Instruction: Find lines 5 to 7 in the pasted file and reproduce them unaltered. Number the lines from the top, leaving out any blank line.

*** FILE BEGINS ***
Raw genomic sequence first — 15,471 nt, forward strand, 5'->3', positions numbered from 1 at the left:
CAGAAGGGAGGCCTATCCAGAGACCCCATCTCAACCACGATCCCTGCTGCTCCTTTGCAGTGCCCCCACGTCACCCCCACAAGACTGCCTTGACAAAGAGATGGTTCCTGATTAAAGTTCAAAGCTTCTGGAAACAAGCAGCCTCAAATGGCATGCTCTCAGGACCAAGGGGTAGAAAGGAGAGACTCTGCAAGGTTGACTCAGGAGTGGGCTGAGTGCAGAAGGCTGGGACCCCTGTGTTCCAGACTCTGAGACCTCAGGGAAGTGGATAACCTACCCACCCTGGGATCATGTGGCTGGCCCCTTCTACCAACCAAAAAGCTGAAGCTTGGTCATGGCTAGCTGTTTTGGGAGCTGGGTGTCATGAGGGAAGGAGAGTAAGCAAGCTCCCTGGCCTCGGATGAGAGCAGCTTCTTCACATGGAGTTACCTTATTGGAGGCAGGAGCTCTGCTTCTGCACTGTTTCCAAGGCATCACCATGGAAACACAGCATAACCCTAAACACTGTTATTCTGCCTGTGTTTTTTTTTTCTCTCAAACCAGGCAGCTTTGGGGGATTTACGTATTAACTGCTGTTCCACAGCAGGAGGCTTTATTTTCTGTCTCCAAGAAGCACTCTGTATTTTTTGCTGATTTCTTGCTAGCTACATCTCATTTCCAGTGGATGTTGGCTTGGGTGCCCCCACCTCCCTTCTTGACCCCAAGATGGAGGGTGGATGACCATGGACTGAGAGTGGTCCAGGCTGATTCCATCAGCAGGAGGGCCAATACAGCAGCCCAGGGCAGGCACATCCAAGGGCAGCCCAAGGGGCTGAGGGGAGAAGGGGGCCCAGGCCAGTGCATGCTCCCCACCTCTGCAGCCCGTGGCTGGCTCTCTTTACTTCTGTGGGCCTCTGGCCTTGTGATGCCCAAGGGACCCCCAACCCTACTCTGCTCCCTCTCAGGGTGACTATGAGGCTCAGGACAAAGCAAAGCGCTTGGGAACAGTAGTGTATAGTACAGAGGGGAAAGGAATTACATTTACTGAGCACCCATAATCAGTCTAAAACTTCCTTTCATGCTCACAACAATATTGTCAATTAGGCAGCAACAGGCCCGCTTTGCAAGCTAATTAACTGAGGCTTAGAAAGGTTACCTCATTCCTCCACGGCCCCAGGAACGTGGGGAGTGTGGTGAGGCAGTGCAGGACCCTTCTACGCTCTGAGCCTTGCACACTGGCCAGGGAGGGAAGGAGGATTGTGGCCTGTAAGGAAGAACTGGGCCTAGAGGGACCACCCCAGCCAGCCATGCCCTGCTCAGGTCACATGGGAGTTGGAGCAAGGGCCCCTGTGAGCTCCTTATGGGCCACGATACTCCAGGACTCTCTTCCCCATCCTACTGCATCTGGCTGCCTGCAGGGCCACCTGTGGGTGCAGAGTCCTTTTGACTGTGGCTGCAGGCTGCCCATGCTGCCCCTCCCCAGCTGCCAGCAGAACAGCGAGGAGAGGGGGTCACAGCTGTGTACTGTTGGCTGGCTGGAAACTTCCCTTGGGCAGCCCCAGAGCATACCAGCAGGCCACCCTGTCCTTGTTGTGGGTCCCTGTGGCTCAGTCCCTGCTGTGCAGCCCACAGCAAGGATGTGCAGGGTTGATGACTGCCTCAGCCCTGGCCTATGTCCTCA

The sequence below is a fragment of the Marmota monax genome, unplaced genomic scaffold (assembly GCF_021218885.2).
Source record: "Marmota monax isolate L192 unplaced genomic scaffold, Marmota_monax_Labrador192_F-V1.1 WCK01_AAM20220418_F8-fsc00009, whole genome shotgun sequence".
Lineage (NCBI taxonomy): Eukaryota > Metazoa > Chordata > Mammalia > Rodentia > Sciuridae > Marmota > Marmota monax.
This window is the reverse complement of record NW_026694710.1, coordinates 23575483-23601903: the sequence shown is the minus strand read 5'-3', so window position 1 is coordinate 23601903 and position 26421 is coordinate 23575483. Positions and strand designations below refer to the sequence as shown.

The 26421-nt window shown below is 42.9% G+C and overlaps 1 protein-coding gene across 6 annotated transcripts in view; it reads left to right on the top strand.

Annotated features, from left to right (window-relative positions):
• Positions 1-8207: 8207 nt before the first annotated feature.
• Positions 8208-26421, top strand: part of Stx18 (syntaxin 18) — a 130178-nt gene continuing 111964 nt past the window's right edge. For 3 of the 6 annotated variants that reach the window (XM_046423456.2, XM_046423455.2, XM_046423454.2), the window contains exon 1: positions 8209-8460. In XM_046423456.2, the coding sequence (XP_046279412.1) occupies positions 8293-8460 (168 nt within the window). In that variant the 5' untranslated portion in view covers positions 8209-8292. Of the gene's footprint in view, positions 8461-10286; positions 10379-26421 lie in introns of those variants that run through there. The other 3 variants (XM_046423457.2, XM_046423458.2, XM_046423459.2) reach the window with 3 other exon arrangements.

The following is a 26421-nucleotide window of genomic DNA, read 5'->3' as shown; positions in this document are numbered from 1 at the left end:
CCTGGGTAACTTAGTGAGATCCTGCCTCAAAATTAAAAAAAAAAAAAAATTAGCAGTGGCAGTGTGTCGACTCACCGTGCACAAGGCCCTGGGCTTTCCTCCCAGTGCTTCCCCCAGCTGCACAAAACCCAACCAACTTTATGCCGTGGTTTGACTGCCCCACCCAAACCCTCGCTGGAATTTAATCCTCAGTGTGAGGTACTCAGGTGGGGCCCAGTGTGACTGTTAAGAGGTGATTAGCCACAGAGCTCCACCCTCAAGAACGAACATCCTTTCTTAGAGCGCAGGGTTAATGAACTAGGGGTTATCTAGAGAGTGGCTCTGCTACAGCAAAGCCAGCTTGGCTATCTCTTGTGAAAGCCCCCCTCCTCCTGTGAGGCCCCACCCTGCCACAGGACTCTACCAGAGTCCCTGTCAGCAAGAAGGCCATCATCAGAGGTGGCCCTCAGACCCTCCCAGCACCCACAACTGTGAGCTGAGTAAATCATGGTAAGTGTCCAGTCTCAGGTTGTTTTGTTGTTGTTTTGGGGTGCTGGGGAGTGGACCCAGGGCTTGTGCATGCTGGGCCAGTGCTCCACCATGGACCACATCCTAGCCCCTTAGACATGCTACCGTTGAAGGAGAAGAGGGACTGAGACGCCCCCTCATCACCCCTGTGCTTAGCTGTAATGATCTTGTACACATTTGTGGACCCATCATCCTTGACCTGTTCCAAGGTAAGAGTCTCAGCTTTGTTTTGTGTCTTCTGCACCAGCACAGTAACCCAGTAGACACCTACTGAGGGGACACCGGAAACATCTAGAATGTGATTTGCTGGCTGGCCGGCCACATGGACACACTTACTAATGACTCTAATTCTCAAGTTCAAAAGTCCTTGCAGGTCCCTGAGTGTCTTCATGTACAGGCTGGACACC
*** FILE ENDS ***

Lineage (NCBI taxonomy): Eukaryota > Metazoa > Chordata > Mammalia > Rodentia > Sciuridae > Marmota > Marmota monax.
This window is the reverse complement of record NW_026694710.1, coordinates 23575483-23601903: the sequence shown is the minus strand read 5'-3', so window position 1 is coordinate 23601903 and position 26421 is coordinate 23575483. Positions and strand designations below refer to the sequence as shown.

The 26421-nt window shown below is 42.9% G+C and overlaps 1 protein-coding gene across 6 annotated transcripts in view; it reads left to right on the top strand.